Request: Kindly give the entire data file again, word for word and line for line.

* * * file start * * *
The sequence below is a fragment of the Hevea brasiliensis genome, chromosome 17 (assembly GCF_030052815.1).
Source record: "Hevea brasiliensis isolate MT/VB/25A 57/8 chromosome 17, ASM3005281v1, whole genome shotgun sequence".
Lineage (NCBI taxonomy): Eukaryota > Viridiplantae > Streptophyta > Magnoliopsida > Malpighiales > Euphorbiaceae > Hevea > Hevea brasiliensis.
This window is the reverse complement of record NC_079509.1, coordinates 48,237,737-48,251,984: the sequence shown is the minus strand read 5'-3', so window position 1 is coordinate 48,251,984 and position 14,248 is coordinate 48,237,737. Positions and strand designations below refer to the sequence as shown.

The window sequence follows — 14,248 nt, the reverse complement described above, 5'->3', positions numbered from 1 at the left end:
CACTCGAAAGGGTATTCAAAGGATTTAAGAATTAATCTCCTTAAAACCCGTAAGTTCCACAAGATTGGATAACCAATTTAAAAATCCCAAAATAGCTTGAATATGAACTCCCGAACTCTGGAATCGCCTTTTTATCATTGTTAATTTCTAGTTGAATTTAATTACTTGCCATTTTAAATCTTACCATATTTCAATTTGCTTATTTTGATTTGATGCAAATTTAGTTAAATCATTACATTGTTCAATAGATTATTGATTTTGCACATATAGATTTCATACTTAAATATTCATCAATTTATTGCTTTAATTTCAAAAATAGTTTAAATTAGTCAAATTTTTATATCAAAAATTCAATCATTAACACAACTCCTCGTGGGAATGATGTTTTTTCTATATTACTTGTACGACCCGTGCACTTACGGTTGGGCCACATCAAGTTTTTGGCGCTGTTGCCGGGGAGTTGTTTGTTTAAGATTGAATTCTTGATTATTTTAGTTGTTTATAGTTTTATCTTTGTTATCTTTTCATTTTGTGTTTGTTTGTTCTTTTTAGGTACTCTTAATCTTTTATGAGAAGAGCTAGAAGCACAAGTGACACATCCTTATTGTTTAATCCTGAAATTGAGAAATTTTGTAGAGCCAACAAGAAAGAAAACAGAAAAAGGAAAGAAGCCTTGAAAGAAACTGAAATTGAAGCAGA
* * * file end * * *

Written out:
The sequence below is a fragment of the Hevea brasiliensis genome, chromosome 17 (assembly GCF_030052815.1).
Source record: "Hevea brasiliensis isolate MT/VB/25A 57/8 chromosome 17, ASM3005281v1, whole genome shotgun sequence".
Lineage (NCBI taxonomy): Eukaryota > Viridiplantae > Streptophyta > Magnoliopsida > Malpighiales > Euphorbiaceae > Hevea > Hevea brasiliensis.
This window is the reverse complement of record NC_079509.1, coordinates 48,237,737-48,251,984: the sequence shown is the minus strand read 5'-3', so window position 1 is coordinate 48,251,984 and position 14,248 is coordinate 48,237,737. Positions and strand designations below refer to the sequence as shown.

The window sequence follows — 14,248 nt, the reverse complement described above, 5'->3', positions numbered from 1 at the left end:
CACTCGAAAGGGTATTCAAAGGATTTAAGAATTAATCTCCTTAAAACCCGTAAGTTCCACAAGATTGGATAACCAATTTAAAAATCCCAAAATAGCTTGAATATGAACTCCCGAACTCTGGAATCGCCTTTTTATCATTGTTAATTTCTAGTTGAATTTAATTACTTGCCATTTTAAATCTTACCATATTTCAATTTGCTTATTTTGATTTGATGCAAATTTAGTTAAATCATTACATTGTTCAATAGATTATTGATTTTGCACATATAGATTTCATACTTAAATATTCATCAATTTATTGCTTTAATTTCAAAAATAGTTTAAATTAGTCAAATTTTTATATCAAAAATTCAATCATTAACACAACTCCTCGTGGGAATGATGTTTTTTCTATATTACTTGTACGACCCGTGCACTTACGGTTGGGCCACATCAAGTTTTTGGCGCTGTTGCCGGGGAGTTGTTTGTTTAAGATTGAATTCTTGATTATTTTAGTTGTTTATAGTTTTATCTTTGTTATCTTTTCATTTTGTGTTTGTTTGTTCTTTTTAGGTACTCTTAATCTTTTATGAGAAGAGCTAGAAGCACAAGTGACACATCCTTATTGTTTAATCCTGAAATTGAGAAATTTTGTAGAGCCAACAAGAAAGAAAACAGAAAAAGGAAAGAAGCCTTGAAAGAAACTGAAATTGAAGCAGA